“The increasing need to finance trade flows between Asia and the Middle East has been a growing trend over the last five years,” says Sunil Veetil, regional head of global trade and receivables finance at HSBC Mena. “Asia is a key export destination and the relationships between Middle East national oil companies and Asian buyers have continued to be strong and mutually beneficial,” he tells GTR.
The changing nature of today’s oil market has also pushed Gulf oil producers to reconsider how to manage their finances. “We have been seeing a rapid transformation in the way national oil companies have been managing their funding requirements,” says Veetil.
“This is because while the capital markets and corporate loan market remain readily accessible, pricing and depth of the market are also key factors in determining financing structures.”
Adnoc, for instance, is looking to partly privatise some of its businesses in an effort to become more competitive. At the end of last year, it put 10% of its fuel distribution arm up for an initial public offering (IPO) on the Abu Dhabi Exchange (ADX).
At the time, Al Jaber said the IPO would allow the company to “better manage our capital and portfolio of assets and expand our range of new and existing partnerships – from the upstream to the downstream”.
Adnoc also raised a debut US$3bn bond last November, with the issuance three-and-a-half-times oversubscribed as regional and international financiers flocked to invest in the company.
Bankers note that the low oil price environment has led to more interest in using trade finance techniques to fund exports and imports.
Emre Karter, head of treasury and trade solutions for Middle East, North Africa, Pakistan and Turkey at Citi, says that oil sellers are looking to make their trade transactions far more efficient.
“Given the squeeze in oil prices, an opposing pressure has been created on the working capital cycle of the sellers, who are looking for enhanced methods in creating working capital efficiencies – especially where they can recoup their receivables sooner. In this regard, receivable discounting and supply chain financing structures become very topical,” he adds.
Veetil has also seen the use of pre-export financing in the region – a form of financing far more commonly used in regions such as Russia and the CIS. “Pre-export financing and other commodity financing structures are increasingly becoming an attractive source of alternative liquidity,” he says.
Last September Oman Oil signed a US$1bn five-year pre-export deal arranged by international banks including Natixis, Société Générale and HSBC Oman. Such financing structures are seen as a means for Gulf exporters to cement longer-term relationships with their buyers by providing potentially more favourable payment terms.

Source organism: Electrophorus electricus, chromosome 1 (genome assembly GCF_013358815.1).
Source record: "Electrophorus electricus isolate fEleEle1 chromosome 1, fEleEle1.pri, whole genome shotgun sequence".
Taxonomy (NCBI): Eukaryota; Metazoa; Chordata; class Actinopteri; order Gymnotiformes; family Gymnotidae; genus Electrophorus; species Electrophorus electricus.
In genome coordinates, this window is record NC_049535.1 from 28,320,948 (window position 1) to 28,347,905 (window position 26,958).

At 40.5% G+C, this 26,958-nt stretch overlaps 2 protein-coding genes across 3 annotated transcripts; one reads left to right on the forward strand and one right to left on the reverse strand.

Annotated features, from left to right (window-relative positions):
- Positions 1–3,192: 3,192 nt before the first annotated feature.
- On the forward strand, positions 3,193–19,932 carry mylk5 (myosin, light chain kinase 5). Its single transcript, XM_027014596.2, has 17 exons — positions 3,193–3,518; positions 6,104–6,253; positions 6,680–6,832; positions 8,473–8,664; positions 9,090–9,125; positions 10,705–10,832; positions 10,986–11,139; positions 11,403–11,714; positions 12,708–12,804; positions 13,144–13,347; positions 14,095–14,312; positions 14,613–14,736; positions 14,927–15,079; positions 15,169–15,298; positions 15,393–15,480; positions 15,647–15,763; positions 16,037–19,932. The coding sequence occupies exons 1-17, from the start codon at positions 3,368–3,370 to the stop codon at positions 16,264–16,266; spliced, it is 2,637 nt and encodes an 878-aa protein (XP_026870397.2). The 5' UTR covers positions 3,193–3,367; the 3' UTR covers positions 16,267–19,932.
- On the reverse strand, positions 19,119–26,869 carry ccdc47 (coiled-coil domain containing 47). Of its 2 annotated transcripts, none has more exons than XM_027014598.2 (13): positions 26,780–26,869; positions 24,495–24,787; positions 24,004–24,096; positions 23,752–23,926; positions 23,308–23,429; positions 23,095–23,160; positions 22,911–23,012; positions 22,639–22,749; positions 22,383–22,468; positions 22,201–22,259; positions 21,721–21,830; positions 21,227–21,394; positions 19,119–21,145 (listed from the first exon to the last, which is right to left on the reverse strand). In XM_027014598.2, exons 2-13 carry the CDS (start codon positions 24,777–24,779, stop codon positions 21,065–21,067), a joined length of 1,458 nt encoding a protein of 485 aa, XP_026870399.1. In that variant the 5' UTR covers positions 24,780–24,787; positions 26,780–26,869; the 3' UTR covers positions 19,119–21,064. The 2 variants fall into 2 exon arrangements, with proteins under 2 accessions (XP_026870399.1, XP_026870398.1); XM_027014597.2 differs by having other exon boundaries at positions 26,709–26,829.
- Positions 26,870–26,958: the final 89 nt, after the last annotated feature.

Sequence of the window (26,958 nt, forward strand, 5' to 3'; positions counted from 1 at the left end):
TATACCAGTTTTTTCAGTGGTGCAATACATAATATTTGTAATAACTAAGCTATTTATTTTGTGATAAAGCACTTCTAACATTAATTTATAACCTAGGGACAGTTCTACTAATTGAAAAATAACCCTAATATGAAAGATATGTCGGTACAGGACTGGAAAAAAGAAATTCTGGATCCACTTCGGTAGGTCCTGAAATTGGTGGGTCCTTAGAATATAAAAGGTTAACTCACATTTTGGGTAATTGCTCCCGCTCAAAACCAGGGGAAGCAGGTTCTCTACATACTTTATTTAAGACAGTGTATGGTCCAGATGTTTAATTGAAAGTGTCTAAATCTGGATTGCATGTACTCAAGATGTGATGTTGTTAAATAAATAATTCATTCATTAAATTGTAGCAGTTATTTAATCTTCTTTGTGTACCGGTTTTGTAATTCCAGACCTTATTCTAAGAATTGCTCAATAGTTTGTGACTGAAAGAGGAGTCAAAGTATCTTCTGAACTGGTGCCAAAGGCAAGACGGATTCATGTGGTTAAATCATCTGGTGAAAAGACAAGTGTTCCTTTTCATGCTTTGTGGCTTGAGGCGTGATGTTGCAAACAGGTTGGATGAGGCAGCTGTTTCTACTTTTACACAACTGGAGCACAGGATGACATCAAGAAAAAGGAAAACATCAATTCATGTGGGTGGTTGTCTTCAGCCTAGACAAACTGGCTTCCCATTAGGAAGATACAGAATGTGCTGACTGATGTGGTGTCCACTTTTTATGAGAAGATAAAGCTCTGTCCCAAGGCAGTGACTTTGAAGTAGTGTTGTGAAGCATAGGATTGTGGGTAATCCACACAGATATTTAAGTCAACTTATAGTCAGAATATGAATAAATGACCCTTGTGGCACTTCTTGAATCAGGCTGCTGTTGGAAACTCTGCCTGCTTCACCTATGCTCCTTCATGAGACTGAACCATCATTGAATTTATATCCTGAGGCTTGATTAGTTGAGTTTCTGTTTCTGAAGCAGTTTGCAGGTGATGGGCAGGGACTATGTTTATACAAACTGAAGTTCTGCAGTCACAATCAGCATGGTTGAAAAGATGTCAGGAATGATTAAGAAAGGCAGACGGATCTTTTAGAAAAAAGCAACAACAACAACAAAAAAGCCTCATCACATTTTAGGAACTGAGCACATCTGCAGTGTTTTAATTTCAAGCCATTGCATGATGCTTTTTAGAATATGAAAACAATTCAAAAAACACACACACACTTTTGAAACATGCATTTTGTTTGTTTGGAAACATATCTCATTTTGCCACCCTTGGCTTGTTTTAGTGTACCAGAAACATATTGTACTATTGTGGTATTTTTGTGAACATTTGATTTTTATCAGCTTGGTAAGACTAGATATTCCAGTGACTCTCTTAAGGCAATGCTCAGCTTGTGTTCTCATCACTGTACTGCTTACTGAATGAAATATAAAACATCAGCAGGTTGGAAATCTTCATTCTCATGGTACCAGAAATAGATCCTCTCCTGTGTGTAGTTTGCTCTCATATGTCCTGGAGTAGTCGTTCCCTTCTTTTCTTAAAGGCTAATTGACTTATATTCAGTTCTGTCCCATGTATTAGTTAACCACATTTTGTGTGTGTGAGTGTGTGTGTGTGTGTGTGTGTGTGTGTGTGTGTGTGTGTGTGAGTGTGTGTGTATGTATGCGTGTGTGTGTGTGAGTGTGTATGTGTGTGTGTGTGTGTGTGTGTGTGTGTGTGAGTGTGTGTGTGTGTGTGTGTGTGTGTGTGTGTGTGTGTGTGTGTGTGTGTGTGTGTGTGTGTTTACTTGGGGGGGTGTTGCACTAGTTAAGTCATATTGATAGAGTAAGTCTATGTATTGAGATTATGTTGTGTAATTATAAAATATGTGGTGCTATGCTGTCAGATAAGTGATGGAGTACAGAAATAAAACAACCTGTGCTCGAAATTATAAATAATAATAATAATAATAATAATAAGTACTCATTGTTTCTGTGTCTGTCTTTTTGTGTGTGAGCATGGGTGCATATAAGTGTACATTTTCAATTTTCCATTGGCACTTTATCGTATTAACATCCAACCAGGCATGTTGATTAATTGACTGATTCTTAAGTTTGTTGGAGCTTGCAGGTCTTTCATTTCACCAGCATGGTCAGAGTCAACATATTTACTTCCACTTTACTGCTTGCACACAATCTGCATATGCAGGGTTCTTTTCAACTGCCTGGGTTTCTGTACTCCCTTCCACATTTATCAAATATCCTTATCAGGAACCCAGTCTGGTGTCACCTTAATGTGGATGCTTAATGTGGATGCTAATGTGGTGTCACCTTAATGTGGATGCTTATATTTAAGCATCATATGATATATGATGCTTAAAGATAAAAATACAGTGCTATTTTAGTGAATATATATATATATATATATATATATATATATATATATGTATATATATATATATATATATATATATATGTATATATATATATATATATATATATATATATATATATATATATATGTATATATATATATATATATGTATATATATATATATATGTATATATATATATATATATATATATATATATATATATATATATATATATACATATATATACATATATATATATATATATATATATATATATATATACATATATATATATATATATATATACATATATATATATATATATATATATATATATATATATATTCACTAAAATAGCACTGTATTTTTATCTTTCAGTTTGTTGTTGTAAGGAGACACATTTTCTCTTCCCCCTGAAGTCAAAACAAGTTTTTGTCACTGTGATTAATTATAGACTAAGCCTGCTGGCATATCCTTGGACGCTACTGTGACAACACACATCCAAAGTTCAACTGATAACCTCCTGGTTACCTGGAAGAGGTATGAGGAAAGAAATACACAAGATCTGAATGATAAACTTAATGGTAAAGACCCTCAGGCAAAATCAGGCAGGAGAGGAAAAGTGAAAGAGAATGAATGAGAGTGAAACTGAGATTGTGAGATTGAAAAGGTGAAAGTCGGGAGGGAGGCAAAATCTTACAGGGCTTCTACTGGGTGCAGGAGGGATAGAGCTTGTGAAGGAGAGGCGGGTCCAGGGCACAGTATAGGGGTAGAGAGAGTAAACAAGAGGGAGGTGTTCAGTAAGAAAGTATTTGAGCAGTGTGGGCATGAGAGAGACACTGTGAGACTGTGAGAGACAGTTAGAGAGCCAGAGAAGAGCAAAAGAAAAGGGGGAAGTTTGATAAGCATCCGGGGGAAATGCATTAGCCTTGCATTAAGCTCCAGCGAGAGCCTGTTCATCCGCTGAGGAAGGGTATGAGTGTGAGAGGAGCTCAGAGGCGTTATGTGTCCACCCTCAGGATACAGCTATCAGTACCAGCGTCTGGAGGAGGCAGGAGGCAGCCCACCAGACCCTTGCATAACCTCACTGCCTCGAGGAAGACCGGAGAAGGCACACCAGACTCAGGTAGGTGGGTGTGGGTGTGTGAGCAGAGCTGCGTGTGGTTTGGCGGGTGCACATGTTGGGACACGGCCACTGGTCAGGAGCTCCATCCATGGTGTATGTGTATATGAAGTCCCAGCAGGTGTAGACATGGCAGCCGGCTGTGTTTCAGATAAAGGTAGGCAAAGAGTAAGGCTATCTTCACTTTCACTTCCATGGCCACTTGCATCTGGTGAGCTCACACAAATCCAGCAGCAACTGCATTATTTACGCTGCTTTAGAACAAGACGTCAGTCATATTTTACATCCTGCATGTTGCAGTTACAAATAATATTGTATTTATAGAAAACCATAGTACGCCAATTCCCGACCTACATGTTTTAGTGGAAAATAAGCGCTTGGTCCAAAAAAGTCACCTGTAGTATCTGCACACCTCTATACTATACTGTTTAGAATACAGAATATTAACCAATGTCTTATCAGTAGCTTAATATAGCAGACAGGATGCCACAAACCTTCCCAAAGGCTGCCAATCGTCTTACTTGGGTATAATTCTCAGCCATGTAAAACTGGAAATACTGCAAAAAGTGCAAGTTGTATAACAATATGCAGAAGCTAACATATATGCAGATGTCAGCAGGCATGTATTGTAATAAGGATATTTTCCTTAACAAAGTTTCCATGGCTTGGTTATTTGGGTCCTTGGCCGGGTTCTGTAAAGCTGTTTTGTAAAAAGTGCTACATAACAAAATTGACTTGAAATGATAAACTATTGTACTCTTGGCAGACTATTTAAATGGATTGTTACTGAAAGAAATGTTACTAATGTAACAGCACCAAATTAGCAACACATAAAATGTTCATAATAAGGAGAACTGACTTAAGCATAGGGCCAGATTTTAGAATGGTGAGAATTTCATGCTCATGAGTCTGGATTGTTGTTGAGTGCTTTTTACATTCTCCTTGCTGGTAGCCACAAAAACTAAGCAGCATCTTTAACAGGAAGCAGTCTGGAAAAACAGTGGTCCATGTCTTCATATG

US oil production is soaring, according to the International Energy Agency’s (IEA) February report. With the Opec deal helping to push prices up to a level that made shale production viable again, US producers jumped at the opportunity to restart the pumps. In November last year, Opec and non-Opec members agreed to extend the oil production limits until the end of 2018. In the three months to February, US crude output had increased by a “colossal” 846,000 barrels a day, and will soon overtake the output of Saudi Arabia, the IEA report finds.
“Today, having cut costs dramatically, US producers are enjoying a second wave of growth so extraordinary that in 2018 their increase in liquids production could equal global demand growth. This is a sobering thought for other producers currently sitting on shut-in production capacity and facing a renewed challenge to their market share,” the report says.
“It is not just a matter of production,” the report continues. “Trade patterns are changing. Recently we read of a shipment of condensate from the US to the UAE. Such a development would have seemed incredible a few years ago, now it looks like the shape of things to come.”
According to Bloomberg reports, the UAE purchased condensate, a form of ultralight oil, from the US in December, possibly as an alternative from buying the oil product from Qatar because of its diplomatic rift with the country, which has been ongoing since last year.
While some see the rebound of US shale as a threat to the Gulf producers currently constrained by Opec limitations, many analysts say the growing Asian market has enough room for the American and Middle East producers.
“I don’t see how the US will ‘steal’ or take the barrels away from the Gulf producers in a large and growing market as Asia, which will be able to absorb both US and Gulf barrels,” says Carole Nakhle, CEO of UK-based consultancy Crystol Energy. “If the US is to squeeze some suppliers to Asia out, it will be those that provide the same oil – that is light sweet and that we see coming from West Africa and Libya for instance.”
Others agree that Gulf producers will continue to hold onto, if not grow, their market share in Asia due to the type of oil they can provide compared to the US offering.
“Longer term, Asia is a big place and its crude oil import needs will continue to rise as refined product demand increases and as their indigenous supply of crude declines,” says Aaron Brady, director of oil market research at IHS Markit. Asia will continue to need the mostly heavier, more sour crudes that Middle East producers export, he adds.
Haines from BMI Research agrees that the US is unlikely to get much more of a foothold in Asia than it already has. “Most refiners in the region favour the medium sour crudes of the Middle East, and this is a product that the US does not have to export. India is a prime example of this, it is a large growing market with a relatively modern refining sector set up to take medium or heavy crudes,” he says.
India’s refining capacity is around 4.7 million barrels a day, and yet the country only took in about 35,000 barrels a day of US crude in the second half of last year.
“In our view, growing US exports are more likely to head to European markets,” Haines says. Nakhle dismisses those overly concerned about the threat of US exports as being “too focused on the short term and on particular markets”. She says, “In reality, neither is useful to understand the oil market which is a slow-moving beast – and global: so local market shares provide an incomplete picture,” she says.